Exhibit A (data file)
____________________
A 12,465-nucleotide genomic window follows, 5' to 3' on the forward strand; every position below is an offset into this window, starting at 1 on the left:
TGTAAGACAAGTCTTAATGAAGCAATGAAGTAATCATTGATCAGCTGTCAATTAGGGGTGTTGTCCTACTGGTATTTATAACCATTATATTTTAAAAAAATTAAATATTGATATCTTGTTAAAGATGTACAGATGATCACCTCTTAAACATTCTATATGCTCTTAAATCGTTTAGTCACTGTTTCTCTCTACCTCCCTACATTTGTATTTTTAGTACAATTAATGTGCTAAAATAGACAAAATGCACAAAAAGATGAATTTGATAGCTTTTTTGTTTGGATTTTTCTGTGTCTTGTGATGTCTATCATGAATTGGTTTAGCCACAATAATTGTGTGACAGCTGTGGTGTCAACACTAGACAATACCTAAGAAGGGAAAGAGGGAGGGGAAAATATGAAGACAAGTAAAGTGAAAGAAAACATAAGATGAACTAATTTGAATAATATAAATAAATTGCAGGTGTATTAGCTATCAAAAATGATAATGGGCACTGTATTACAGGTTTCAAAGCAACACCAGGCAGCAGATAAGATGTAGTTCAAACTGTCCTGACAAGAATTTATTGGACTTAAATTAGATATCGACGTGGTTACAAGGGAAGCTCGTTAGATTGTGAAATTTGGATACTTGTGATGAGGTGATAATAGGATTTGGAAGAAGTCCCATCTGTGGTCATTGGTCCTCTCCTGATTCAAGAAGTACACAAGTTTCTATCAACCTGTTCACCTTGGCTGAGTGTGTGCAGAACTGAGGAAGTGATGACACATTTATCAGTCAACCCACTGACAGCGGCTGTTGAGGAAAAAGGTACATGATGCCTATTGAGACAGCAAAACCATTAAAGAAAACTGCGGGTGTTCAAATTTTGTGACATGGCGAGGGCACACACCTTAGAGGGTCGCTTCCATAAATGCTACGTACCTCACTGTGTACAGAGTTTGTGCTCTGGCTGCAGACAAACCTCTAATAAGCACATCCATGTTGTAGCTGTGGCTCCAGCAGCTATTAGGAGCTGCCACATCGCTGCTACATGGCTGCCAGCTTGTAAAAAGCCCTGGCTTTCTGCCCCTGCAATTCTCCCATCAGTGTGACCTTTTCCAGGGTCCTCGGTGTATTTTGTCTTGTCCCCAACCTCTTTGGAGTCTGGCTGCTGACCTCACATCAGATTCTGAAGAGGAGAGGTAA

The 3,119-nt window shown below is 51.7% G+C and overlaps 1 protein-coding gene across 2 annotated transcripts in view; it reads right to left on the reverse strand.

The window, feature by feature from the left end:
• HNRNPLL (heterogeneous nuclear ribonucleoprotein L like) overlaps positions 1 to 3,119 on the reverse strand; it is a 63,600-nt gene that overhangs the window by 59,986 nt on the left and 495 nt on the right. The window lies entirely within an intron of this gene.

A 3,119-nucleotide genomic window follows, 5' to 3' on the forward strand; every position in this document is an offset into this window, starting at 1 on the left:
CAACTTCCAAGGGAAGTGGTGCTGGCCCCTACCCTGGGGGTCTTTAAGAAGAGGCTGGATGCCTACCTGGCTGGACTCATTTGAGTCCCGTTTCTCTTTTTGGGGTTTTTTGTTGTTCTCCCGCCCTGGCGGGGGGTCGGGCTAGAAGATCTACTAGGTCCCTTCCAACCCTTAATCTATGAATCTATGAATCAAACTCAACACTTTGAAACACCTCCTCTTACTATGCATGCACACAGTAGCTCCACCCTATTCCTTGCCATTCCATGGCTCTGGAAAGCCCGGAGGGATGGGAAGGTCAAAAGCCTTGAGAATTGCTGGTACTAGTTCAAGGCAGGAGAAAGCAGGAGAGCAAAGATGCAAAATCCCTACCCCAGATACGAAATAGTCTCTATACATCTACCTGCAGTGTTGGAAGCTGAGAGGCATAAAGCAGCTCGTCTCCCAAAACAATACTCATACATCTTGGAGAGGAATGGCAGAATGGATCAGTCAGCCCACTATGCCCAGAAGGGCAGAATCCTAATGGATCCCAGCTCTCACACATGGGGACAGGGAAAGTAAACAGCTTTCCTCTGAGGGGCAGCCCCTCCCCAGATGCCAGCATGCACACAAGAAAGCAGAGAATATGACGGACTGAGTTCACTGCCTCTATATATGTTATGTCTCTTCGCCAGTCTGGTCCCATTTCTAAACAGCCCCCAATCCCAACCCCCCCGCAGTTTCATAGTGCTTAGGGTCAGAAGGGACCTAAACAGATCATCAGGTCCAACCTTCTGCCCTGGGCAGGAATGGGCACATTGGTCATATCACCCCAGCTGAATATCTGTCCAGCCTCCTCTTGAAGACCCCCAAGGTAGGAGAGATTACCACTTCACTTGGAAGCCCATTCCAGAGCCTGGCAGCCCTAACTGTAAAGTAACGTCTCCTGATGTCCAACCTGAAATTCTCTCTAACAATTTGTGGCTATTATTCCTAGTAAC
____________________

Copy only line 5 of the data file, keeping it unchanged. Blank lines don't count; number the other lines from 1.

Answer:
• HNRNPLL (heterogeneous nuclear ribonucleoprotein L like) overlaps positions 1 to 3,119 on the reverse strand; it is a 63,600-nt gene that overhangs the window by 59,986 nt on the left and 495 nt on the right. The window lies entirely within an intron of this gene.